While prices have risen sharply since April as some countries started easing lockdowns put in place to combat worst pandemic in a century
TOKYO: Oil prices rose on Thursday after U.S. inventories swelled less than expected, but market watchers predicted further gains could be capped by the ongoing glut in crude supplies as the coronavirus pandemic crushes fuel demand.
Brent crude was up by 12 cents, or 0.4%, to $29.84 a barrel 0044 GMT, after falling earlier in the Asian session and dropping 4% on Wednesday.
U.S. oil gained 19 cents, or 0.8%, to 24.18 a barrel, after declining more than 2% in the previous session.
“The latest report (on U.S. inventories) added to tentative evidence that – after a catastrophic few weeks – the pressure on the U.S. oil market is beginning to lessen,” Capital Economics said in a note. “That said, we wouldn’t rule out more turbulence in the coming weeks.”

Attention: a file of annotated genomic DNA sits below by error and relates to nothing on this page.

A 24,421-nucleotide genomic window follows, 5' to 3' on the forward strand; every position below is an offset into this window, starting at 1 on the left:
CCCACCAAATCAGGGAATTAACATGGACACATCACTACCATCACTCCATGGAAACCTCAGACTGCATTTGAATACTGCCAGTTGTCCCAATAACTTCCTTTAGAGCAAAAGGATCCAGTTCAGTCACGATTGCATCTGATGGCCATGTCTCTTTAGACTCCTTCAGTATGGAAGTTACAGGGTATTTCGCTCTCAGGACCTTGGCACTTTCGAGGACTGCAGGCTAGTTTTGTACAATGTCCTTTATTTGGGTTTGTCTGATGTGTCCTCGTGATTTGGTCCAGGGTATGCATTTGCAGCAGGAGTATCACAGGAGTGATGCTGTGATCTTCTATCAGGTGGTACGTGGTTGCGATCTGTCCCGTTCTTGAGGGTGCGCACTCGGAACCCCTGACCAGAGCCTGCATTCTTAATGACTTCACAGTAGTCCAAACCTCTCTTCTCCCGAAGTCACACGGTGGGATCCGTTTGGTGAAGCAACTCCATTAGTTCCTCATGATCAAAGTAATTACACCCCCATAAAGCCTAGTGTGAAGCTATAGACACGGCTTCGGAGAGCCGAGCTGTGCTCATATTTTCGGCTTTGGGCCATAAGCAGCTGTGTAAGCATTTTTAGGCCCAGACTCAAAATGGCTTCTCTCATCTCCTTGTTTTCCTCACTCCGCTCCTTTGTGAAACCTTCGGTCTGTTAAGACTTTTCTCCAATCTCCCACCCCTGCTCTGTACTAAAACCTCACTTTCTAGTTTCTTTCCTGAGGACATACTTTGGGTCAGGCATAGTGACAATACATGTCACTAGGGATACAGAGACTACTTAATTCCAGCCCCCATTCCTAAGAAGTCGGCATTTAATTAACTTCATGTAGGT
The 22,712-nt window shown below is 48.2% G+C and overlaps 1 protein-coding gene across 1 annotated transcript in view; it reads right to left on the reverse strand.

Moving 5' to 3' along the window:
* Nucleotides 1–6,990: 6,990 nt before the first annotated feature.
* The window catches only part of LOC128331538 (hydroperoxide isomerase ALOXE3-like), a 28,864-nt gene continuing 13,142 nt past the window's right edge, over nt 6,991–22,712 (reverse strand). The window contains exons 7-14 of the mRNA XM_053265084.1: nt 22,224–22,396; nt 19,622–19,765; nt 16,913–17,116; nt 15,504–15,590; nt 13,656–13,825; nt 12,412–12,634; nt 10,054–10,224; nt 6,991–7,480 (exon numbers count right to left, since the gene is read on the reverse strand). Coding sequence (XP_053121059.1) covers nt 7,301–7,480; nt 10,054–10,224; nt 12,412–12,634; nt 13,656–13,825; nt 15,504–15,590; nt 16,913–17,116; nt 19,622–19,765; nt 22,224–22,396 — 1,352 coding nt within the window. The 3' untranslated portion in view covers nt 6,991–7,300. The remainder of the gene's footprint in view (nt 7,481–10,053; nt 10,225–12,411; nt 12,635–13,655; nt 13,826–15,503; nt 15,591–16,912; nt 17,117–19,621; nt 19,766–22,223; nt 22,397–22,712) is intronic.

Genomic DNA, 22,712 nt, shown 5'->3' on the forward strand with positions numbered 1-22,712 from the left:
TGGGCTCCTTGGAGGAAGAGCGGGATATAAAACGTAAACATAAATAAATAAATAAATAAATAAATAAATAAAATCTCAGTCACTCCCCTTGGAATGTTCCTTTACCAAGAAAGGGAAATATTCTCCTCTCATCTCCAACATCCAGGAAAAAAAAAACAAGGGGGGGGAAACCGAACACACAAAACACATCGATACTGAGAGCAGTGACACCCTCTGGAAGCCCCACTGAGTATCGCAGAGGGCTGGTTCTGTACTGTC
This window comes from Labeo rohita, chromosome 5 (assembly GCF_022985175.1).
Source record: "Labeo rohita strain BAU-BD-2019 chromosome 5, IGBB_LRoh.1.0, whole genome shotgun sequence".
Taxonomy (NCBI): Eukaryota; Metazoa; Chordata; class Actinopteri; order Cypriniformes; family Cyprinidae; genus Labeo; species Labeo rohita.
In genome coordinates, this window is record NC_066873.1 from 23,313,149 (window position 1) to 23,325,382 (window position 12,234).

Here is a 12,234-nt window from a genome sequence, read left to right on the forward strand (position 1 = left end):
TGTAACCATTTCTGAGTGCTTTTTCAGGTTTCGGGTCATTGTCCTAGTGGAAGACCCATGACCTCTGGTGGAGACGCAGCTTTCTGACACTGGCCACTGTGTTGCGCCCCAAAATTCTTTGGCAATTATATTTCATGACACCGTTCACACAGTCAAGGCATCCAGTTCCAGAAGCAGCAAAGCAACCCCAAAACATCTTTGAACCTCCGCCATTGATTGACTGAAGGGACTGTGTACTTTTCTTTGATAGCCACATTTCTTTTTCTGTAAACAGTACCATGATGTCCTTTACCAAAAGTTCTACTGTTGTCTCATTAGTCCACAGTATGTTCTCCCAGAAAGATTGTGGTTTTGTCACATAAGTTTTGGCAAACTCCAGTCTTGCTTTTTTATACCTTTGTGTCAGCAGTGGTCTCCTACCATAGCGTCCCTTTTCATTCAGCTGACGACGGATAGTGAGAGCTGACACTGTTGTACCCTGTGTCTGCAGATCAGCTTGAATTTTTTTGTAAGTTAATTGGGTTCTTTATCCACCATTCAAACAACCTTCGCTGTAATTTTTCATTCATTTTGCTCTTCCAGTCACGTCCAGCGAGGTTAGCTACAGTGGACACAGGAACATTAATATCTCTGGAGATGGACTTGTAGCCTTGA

While prices have risen sharply since late April as some countries have started easing lockdowns put in place to combat the worst pandemic in a century, oil continues to be pumped into storage, leaving a massive mismatch between demand and supply.
U.S. crude inventories were up for a 15th straight week last week, rising by 4.6 million barrels, the Energy Information Administration said on Wednesday.
That was less than analysts had forecast in a Reuters poll, which suggested a 7.8 million-barrel rise, but the gain highlighted once again how much supply is being stored. Distillate inventories also rose sharply.
Gasoline stocks, however, fell for a second week as some U.S. states eased lockdowns that had sharply hit traffic.